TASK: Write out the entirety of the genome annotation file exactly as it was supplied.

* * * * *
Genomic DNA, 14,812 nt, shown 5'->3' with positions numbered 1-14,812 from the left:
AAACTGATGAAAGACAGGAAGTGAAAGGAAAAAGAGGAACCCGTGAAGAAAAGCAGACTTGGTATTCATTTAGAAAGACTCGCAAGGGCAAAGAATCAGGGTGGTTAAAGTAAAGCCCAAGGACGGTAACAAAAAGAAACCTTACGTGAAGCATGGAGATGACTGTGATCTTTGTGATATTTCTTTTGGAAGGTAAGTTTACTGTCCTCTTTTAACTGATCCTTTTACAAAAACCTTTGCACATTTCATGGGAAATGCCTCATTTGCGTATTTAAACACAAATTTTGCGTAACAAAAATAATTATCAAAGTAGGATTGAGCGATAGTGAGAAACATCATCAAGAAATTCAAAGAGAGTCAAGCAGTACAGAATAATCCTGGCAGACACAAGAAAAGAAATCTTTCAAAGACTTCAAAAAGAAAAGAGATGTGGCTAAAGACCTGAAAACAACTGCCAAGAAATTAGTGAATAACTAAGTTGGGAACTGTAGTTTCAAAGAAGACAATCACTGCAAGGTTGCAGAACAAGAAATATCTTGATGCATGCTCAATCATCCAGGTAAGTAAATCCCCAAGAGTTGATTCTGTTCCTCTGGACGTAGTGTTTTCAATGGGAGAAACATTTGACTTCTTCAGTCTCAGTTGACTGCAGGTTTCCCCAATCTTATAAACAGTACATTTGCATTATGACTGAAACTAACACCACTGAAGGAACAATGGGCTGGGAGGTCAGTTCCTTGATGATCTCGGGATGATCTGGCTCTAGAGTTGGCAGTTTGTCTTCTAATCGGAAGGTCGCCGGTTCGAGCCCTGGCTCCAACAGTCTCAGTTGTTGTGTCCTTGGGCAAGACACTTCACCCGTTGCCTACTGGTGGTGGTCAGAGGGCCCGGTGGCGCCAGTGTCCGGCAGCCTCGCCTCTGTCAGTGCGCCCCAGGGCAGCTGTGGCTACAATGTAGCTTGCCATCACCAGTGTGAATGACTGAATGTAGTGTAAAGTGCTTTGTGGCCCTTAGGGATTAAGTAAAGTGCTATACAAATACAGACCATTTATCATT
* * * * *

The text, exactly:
Genomic DNA, 14,812 nt, shown 5'->3' with positions numbered 1-14,812 from the left:
AAACTGATGAAAGACAGGAAGTGAAAGGAAAAAGAGGAACCCGTGAAGAAAAGCAGACTTGGTATTCATTTAGAAAGACTCGCAAGGGCAAAGAATCAGGGTGGTTAAAGTAAAGCCCAAGGACGGTAACAAAAAGAAACCTTACGTGAAGCATGGAGATGACTGTGATCTTTGTGATATTTCTTTTGGAAGGTAAGTTTACTGTCCTCTTTTAACTGATCCTTTTACAAAAACCTTTGCACATTTCATGGGAAATGCCTCATTTGCGTATTTAAACACAAATTTTGCGTAACAAAAATAATTATCAAAGTAGGATTGAGCGATAGTGAGAAACATCATCAAGAAATTCAAAGAGAGTCAAGCAGTACAGAATAATCCTGGCAGACACAAGAAAAGAAATCTTTCAAAGACTTCAAAAAGAAAAGAGATGTGGCTAAAGACCTGAAAACAACTGCCAAGAAATTAGTGAATAACTAAGTTGGGAACTGTAGTTTCAAAGAAGACAATCACTGCAAGGTTGCAGAACAAGAAATATCTTGATGCATGCTCAATCATCCAGGTAAGTAAATCCCCAAGAGTTGATTCTGTTCCTCTGGACGTAGTGTTTTCAATGGGAGAAACATTTGACTTCTTCAGTCTCAGTTGACTGCAGGTTTCCCCAATCTTATAAACAGTACATTTGCATTATGACTGAAACTAACACCACTGAAGGAACAATGGGCTGGGAGGTCAGTTCCTTGATGATCTCGGGATGATCTGGCTCTAGAGTTGGCAGTTTGTCTTCTAATCGGAAGGTCGCCGGTTCGAGCCCTGGCTCCAACAGTCTCAGTTGTTGTGTCCTTGGGCAAGACACTTCACCCGTTGCCTACTGGTGGTGGTCAGAGGGCCCGGTGGCGCCAGTGTCCGGCAGCCTCGCCTCTGTCAGTGCGCCCCAGGGCAGCTGTGGCTACAATGTAGCTTGCCATCACCAGTGTGAATGACTGAATGTAGTGTAAAGTGCTTTGTGGCCCTTAGGGATTAAGTAAAGTGCTATACAAATACAGACCATTTATCATT